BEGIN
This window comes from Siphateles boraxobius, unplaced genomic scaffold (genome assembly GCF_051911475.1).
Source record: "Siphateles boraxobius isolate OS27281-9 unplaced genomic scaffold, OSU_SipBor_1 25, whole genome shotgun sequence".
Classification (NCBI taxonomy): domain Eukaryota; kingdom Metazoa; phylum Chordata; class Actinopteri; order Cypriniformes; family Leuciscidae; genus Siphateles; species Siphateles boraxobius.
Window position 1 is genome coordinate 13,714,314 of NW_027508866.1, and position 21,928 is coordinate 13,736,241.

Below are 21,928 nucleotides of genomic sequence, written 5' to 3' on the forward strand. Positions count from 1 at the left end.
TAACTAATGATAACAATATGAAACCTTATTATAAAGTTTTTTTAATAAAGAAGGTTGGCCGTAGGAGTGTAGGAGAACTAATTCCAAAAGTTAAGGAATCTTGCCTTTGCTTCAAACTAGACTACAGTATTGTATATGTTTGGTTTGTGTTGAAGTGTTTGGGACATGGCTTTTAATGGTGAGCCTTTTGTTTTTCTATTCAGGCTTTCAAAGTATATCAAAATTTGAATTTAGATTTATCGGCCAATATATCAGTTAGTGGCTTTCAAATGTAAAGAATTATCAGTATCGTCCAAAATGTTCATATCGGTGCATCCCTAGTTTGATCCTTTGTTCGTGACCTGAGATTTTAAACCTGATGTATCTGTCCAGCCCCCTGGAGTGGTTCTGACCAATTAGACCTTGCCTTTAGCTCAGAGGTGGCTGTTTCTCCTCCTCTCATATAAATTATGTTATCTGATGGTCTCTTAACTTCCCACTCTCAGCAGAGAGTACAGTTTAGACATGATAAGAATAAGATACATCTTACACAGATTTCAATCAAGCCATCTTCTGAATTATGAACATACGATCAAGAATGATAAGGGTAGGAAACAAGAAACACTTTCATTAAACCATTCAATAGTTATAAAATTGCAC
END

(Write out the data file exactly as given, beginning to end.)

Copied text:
This window comes from Siphateles boraxobius, unplaced genomic scaffold (genome assembly GCF_051911475.1).
Source record: "Siphateles boraxobius isolate OS27281-9 unplaced genomic scaffold, OSU_SipBor_1 25, whole genome shotgun sequence".
Classification (NCBI taxonomy): domain Eukaryota; kingdom Metazoa; phylum Chordata; class Actinopteri; order Cypriniformes; family Leuciscidae; genus Siphateles; species Siphateles boraxobius.
Window position 1 is genome coordinate 13,714,314 of NW_027508866.1, and position 21,928 is coordinate 13,736,241.

Below are 21,928 nucleotides of genomic sequence, written 5' to 3' on the forward strand. Positions count from 1 at the left end.
TAACTAATGATAACAATATGAAACCTTATTATAAAGTTTTTTTAATAAAGAAGGTTGGCCGTAGGAGTGTAGGAGAACTAATTCCAAAAGTTAAGGAATCTTGCCTTTGCTTCAAACTAGACTACAGTATTGTATATGTTTGGTTTGTGTTGAAGTGTTTGGGACATGGCTTTTAATGGTGAGCCTTTTGTTTTTCTATTCAGGCTTTCAAAGTATATCAAAATTTGAATTTAGATTTATCGGCCAATATATCAGTTAGTGGCTTTCAAATGTAAAGAATTATCAGTATCGTCCAAAATGTTCATATCGGTGCATCCCTAGTTTGATCCTTTGTTCGTGACCTGAGATTTTAAACCTGATGTATCTGTCCAGCCCCCTGGAGTGGTTCTGACCAATTAGACCTTGCCTTTAGCTCAGAGGTGGCTGTTTCTCCTCCTCTCATATAAATTATGTTATCTGATGGTCTCTTAACTTCCCACTCTCAGCAGAGAGTACAGTTTAGACATGATAAGAATAAGATACATCTTACACAGATTTCAATCAAGCCATCTTCTGAATTATGAACATACGATCAAGAATGATAAGGGTAGGAAACAAGAAACACTTTCATTAAACCATTCAATAGTTATAAAATTGCAC